I have heard some peers say, “Why would anyone want to have children?” And almost three years in, I can say they have a point. It’s the most difficult thing I’ve ever done. And absolutely the best.
So to give a taste to anyone sitting on the fence or just watching in the bleachers, here are some of the things I had to give up when I became a parent.
1. I had to give up knowing what smells to expect at any given second.
Thanksgiving 2010. Isaiah, our oldest, is 2+ months old. I’m at my parents’ house, up at 6:30am, half-asleep, changing a diaper on the floor of my room in my boxer shorts. I have cleaned the specimen. While I’m reaching for the new diaper, Old Faithful goes off. Only brown. And horizontal. I caught my breath for a second, realized what had happened and told my wife, “You’re going to have to work on this. I’m taking a shower.”
Think you’re safe reaching blindly into the backseat of your car to get something out of your bag? Nope. Thought baby poop would be mild because they’re so little? That’s adorable. Think you can just empty that seemingly-recently-abandoned-and-therefore-harmless cup of milk without much trouble? Curdled.
2. I also had to give up my search for my place in this world.
We’re all trying to make a mark on the world. We’re all trying to use our gifts, someway somehow, to make life better for ourselves and for others. And a lot of us worry that we’re not doing it, that we’re wasting our time and talents and are not “all that we can be.”
Since I’ve become a dad, I’ve stopped worrying about that. I absolutely love being a Dad. And I’m really good at it, too. So at the end of the day, no matter what I feel like I have accomplished or not accomplished, I know that I am a good Dad. And that is more than enough.
To go further, I’ve also realized that part of being a good Dad is being a good minister. One of the best lessons I can teach them is that you find your calling and you pursue it with all you have. And that motivates me about as much as anything has ever motivated me before.
3. I had to give up the assumption that logic would govern my conversations.
Me: “Do you want me to cut up your waffle for you?”
Me: “Are you sure?”
Isaiah: “Sure am.”
Me [After cutting waffle into bite-size pieces]: “Here you go, buddy.”
Isaiah: “Nooooooooooooooooooooooooooooooooo. Whyyyyyyyyyyyyyyyyyyy.”
4. I also had to give up a world in which I was the most important person.
In the B.C. world (“before children”). It was all Brad all the time. What do I want or need today? Now in the A.D. world (“anno diaperus”) I rarely have time to wax philosophical about my existential angst or place in this world (see above).
I have discovered that in the A.D. world, because I am living my life more than evaluating it, it is a much more beautiful place. And when I’m living for these illogical, smelly, beautiful beings, instead of just myself, I think the world ends up with a better version of me too.
Of course, no one may notice because when we see people now, they only greet our children, and all our conversation goes through them, “And how are your Mommy and Daddy doing?” Someone apologized for this once, “You probably feel like you’re not even there sometimes!”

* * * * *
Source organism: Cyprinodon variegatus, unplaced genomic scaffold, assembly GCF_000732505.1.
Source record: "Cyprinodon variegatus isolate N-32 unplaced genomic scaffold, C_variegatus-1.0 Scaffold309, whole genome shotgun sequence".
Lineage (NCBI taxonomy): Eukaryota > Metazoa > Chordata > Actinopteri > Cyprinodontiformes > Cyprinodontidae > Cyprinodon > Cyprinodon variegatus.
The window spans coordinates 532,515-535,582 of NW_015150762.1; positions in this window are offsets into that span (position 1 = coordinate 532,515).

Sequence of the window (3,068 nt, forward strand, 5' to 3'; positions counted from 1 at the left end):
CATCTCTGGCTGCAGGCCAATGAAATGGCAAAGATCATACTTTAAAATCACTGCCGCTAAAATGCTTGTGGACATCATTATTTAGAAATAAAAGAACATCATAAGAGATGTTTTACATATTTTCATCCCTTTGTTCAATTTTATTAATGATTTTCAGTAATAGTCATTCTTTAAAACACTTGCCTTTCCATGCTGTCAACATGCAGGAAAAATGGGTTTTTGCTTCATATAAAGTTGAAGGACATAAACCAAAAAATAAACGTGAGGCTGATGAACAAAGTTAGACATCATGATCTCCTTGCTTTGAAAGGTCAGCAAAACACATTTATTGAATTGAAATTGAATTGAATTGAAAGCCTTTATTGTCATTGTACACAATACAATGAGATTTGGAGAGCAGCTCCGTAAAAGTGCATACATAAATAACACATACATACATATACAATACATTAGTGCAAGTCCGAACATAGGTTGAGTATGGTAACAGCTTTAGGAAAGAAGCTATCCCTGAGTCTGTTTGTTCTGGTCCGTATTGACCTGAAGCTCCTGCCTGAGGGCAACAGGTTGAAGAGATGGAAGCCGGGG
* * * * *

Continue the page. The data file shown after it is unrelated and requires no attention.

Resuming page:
Oh don’t worry. This Daddy is here. And he’s happy. And he’s proud. And life is beautiful.
5. I had to give up the ability to do whatever I want with my time.
I have never been a morning person. I’m still not. Someone once told me that I would get used to it. But, no, no matter how many times my children wake up at 5:45, it’s still terrible. There are nights when we get home from work, throw something together to put on the table, take the boys separately to their rooms for bedtime and emerge together at 10:15 with just enough energy to put on pajamas and utter an “I love you.” Then sleep. Knowing that tomorrow may be the same.
It can be brutal. This is why I’m all for birth control. If you think you might not want a child right now, then you do not want a child. I don’t know any parents that feel just rainbows and lollipops about their children all the time, but I also don’t know how any can survive even a month without this profound sense that you are called to love and raise this child.
6. I also had to give up evenings without dancing and laughing.
Some nights, when we all gather at home in the living room, and before my wife and I pass out (this is like a 30 minute window here), we just crank up the TV and put on some Pandora station and rock out. Isaiah’s favorite station has been Beach Boys (“Went to a dance/Looking for a man[sic]/Saw Barbara Ann/Said I gotta take a chance” [voice and hands go up on the last line]). Lisa and I did not (normally) do this before the children were around.
Other nights, I look at my boys smiling and laughing at each other on the floor and something just starts bursting inside of me. I tried to coin a word for it once: Proudulatorious. I cannot just sit there when this happens. Usually I end up rolling on the floor, flipping Bennett and Isaiah over and around me, letting them run up to me and collapse on top of me, and making them laugh any way I can. I’m shameless. I’ll do anything to see Bennett’s smile or hear Isaiah’s chuckle.
I could go on (really, ask me, I’d love to gush about how awesome my kids are). But suffice it to say that my exhausted, drained, often-frustrating life of never enough alone time is so much fuller and funnier than it ever has been before.